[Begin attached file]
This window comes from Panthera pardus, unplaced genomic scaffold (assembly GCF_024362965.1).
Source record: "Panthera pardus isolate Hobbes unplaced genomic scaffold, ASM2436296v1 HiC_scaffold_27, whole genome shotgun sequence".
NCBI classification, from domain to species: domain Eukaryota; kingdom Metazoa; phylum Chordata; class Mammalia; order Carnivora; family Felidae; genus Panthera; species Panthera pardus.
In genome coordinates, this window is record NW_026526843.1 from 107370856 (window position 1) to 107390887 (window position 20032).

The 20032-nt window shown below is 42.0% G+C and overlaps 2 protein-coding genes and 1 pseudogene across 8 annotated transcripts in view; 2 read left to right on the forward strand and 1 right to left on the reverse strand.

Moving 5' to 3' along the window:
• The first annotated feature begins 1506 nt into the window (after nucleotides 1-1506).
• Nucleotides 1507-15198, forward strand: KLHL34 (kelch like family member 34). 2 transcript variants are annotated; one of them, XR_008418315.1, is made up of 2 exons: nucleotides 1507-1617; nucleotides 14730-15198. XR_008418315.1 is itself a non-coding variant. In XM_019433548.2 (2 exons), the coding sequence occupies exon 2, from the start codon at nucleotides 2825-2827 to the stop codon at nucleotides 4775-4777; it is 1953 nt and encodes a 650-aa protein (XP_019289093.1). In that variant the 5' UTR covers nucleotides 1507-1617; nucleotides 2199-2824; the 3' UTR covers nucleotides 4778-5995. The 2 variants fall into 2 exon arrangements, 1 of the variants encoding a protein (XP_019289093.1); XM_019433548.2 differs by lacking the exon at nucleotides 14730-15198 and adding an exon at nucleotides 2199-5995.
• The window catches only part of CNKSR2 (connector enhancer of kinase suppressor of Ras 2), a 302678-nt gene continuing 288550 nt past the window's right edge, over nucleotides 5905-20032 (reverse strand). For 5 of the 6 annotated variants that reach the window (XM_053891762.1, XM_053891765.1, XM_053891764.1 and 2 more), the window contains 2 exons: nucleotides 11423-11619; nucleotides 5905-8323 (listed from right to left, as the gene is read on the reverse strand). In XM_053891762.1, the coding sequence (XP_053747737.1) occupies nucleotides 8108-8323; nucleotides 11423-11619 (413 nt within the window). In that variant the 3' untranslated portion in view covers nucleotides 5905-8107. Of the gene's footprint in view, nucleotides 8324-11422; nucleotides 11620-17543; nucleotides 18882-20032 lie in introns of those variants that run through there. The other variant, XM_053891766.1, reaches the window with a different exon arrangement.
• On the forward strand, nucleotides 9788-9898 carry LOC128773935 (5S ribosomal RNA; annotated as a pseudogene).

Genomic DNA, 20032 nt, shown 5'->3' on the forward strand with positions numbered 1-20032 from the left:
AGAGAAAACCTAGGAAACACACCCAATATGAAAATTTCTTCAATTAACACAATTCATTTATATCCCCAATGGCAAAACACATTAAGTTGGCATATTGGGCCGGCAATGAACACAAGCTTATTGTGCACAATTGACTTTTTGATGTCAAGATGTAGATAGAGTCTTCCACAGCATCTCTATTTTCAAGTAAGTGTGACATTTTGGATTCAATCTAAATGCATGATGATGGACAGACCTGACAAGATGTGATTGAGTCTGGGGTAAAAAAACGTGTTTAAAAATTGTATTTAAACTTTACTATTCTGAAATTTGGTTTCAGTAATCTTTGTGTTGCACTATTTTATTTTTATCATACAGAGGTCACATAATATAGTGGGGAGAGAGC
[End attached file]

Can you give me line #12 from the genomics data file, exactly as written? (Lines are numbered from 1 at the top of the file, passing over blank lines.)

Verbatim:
AGAGAAAACCTAGGAAACACACCCAATATGAAAATTTCTTCAATTAACACAATTCATTTATATCCCCAATGGCAAAACACATTAAGTTGGCATATTGGGCCGGCAATGAACACAAGCTTATTGTGCACAATTGACTTTTTGATGTCAAGATGTAGATAGAGTCTTCCACAGCATCTCTATTTTCAAGTAAGTGTGACATTTTGGATTCAATCTAAATGCATGATGATGGACAGACCTGACAAGATGTGATTGAGTCTGGGGTAAAAAAACGTGTTTAAAAATTGTATTTAAACTTTACTATTCTGAAATTTGGTTTCAGTAATCTTTGTGTTGCACTATTTTATTTTTATCATACAGAGGTCACATAATATAGTGGGGAGAGAGC